Many residents of rural Minnesota have seen the drought shrink the size of the underground aquifer they depend on. Among them is Wade Anderson, whose backyard well -- his only source of water -- has occasionally run dry.
"With a family of five, it's tough to have to worry about getting water," said Anderson, who lives near Worthington, Minn. "There's just not a lot of good options out there."
There's no indication that heavy water use by others has limited Anderson's water supply. But Wagenius said the drought is a good reason why the DNR should more actively enforce water permit limits.
"You want to make sure that someone doesn't use more than their fair share," Wagenius said. "Because if they use more than their fair share, then the neighbor may have to dig a new well -- and new wells and deeper wells are very expensive."
Over-pumping could also accelerate water depletion in underground supplies of water called aquifers. A recent U.S. Geological Survey study said falling aquifer supplies likely caused declining water levels in White Bear Lake. Metropolitan Council water supply planning manager Ali Elhassan said heavy demand has dramatically dropped water levels in that major aquifer under the Twin Cities by about 40 feet in the last 35 years in some locations.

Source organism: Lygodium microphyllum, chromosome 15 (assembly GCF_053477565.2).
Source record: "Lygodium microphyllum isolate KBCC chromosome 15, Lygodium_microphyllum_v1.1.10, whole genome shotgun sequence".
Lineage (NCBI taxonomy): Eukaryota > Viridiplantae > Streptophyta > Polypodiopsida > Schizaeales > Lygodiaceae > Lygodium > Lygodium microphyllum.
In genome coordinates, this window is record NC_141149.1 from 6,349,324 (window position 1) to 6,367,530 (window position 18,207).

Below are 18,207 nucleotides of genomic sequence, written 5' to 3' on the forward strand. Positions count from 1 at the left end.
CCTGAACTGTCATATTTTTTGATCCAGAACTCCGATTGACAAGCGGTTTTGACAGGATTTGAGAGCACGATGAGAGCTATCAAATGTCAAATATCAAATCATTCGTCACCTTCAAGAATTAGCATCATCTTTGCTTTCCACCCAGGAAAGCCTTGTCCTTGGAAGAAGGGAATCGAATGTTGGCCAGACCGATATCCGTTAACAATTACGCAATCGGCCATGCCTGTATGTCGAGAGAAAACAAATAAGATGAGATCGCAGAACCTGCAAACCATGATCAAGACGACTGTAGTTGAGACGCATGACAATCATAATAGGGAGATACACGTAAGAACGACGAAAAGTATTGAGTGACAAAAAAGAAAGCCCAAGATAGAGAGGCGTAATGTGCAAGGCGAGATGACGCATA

"We are starting seeing trends that are not sustainable," Elhassan said. "And if we continue business as usual, pumping ground water to meet our growth in the future, we'll start seeing even further adverse impacts into our aquifers."
But if DNR is looking the other way on over-pumping, the agency is focused on at least one part of the water permit program: collecting fees from water permit holders. With few exceptions, they pay for the water they pump, and when they exceed their limit, they must pay more. The agency collects about $4 million a year from those fees.